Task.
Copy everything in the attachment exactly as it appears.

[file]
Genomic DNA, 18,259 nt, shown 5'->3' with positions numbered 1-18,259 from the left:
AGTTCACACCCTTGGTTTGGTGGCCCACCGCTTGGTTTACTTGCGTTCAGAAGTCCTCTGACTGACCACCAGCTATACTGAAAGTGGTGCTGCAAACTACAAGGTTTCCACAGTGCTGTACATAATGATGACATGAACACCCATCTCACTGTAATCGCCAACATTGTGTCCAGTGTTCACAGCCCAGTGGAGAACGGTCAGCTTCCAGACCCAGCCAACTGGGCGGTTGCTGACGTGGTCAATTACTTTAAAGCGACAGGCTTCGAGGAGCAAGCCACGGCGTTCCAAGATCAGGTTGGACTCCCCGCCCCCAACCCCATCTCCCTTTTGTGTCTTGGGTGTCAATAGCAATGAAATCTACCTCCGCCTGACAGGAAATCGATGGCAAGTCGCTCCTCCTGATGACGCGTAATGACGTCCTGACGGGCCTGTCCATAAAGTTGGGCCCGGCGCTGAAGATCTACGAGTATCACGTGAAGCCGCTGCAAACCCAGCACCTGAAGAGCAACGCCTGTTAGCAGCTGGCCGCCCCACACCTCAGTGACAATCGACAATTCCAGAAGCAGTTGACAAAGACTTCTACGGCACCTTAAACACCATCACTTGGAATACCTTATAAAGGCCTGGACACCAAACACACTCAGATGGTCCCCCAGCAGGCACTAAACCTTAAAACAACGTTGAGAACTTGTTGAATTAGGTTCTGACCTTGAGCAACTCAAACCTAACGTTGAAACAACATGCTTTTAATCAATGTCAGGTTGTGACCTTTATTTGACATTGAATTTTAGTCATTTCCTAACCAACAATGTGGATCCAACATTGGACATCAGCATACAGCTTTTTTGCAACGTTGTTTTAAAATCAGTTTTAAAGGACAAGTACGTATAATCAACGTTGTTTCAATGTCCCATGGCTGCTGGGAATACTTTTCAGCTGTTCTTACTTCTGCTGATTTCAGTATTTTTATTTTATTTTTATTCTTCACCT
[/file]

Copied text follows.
Genomic DNA, 18,259 nt, shown 5'->3' with positions numbered 1-18,259 from the left:
AGTTCACACCCTTGGTTTGGTGGCCCACCGCTTGGTTTACTTGCGTTCAGAAGTCCTCTGACTGACCACCAGCTATACTGAAAGTGGTGCTGCAAACTACAAGGTTTCCACAGTGCTGTACATAATGATGACATGAACACCCATCTCACTGTAATCGCCAACATTGTGTCCAGTGTTCACAGCCCAGTGGAGAACGGTCAGCTTCCAGACCCAGCCAACTGGGCGGTTGCTGACGTGGTCAATTACTTTAAAGCGACAGGCTTCGAGGAGCAAGCCACGGCGTTCCAAGATCAGGTTGGACTCCCCGCCCCCAACCCCATCTCCCTTTTGTGTCTTGGGTGTCAATAGCAATGAAATCTACCTCCGCCTGACAGGAAATCGATGGCAAGTCGCTCCTCCTGATGACGCGTAATGACGTCCTGACGGGCCTGTCCATAAAGTTGGGCCCGGCGCTGAAGATCTACGAGTATCACGTGAAGCCGCTGCAAACCCAGCACCTGAAGAGCAACGCCTGTTAGCAGCTGGCCGCCCCACACCTCAGTGACAATCGACAATTCCAGAAGCAGTTGACAAAGACTTCTACGGCACCTTAAACACCATCACTTGGAATACCTTATAAAGGCCTGGACACCAAACACACTCAGATGGTCCCCCAGCAGGCACTAAACCTTAAAACAACGTTGAGAACTTGTTGAATTAGGTTCTGACCTTGAGCAACTCAAACCTAACGTTGAAACAACATGCTTTTAATCAATGTCAGGTTGTGACCTTTATTTGACATTGAATTTTAGTCATTTCCTAACCAACAATGTGGATCCAACATTGGACATCAGCATACAGCTTTTTTGCAACGTTGTTTTAAAATCAGTTTTAAAGGACAAGTACGTATAATCAACGTTGTTTCAATGTCCCATGGCTGCTGGGAATACTTTTCAGCTGTTCTTACTTCTGCTGATTTCAGTATTTTTATTTTATTTTTATTCTTCACCT